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Lloyd H. Conover


U.S. Patent No. 2,699,054
Inducted in 1992
Born June 13, 1923 - Died March 11, 2017
Military Service: U.S. Navy

Lloyd Conover invented tetracycline in 1952. Following its commercialization in 1953, it quickly became the most prescribed broad-spectrum antibiotic. Tetracycline remains a drug of choice for a number of serious bacterial infections.

Born in Orange, New Jersey, Conover received his A.B. from Amherst College in 1947 and a Ph.D. from the University of Rochester in 1950. He joined a small Pfizer Research team exploring the chemistry of antibiotics Terramycin and Aureomycin. It was believed that altering its molecular structure would destroy the therapeutic activity of an antibiotic a substance produced by a microorganism. Conover's discovery of tetracycline by chemical transformation of Aueromycin opened a new avenue of antibiotic research; most subsequent antibiotic discoveries have been made by chemical modification of prototype antibiotics.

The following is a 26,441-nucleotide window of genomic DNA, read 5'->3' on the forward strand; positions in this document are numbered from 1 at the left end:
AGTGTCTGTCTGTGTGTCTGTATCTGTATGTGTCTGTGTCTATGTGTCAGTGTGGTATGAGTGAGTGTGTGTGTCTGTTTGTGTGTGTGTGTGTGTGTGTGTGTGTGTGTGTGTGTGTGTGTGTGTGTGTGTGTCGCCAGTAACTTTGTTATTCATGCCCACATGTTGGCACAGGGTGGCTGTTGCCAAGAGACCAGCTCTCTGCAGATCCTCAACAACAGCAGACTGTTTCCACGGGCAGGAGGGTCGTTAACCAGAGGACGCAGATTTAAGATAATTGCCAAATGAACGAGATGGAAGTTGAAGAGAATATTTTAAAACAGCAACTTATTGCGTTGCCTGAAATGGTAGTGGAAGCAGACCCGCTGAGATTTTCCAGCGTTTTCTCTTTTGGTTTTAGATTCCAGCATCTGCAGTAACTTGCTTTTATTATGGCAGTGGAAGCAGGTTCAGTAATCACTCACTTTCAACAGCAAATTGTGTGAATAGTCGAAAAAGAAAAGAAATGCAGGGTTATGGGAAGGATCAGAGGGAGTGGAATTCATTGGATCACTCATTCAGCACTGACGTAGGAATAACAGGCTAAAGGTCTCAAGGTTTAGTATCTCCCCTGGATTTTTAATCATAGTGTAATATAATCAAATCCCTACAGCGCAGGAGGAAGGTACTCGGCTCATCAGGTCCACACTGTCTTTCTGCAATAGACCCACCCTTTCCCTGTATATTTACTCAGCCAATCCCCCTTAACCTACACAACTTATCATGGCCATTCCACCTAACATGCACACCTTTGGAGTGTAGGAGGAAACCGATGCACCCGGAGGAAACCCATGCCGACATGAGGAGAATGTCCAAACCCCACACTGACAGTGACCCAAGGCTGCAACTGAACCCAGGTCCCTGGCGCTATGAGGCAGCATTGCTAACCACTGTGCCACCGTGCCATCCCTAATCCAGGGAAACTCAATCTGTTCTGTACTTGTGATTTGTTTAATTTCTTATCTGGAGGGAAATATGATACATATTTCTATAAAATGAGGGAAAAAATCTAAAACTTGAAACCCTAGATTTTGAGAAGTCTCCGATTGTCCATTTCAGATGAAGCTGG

With co-inventors W.C. Austin and J.W. McFarland, Conover also patented pyrantel, a drug used for the treatment of human and animal worm infestations. Pfizer chemists, directed by Conover, also discovered the antiprotozoal drug tinidazole, the antibiotic indanylcarbenicillin and the animal anti-infective/growth promotant carbodox.

Conover became director of Pfizer's U.K. research laboratories in 1971. He retired as a Senior Vice President of Pfizer Central Research in 1984.

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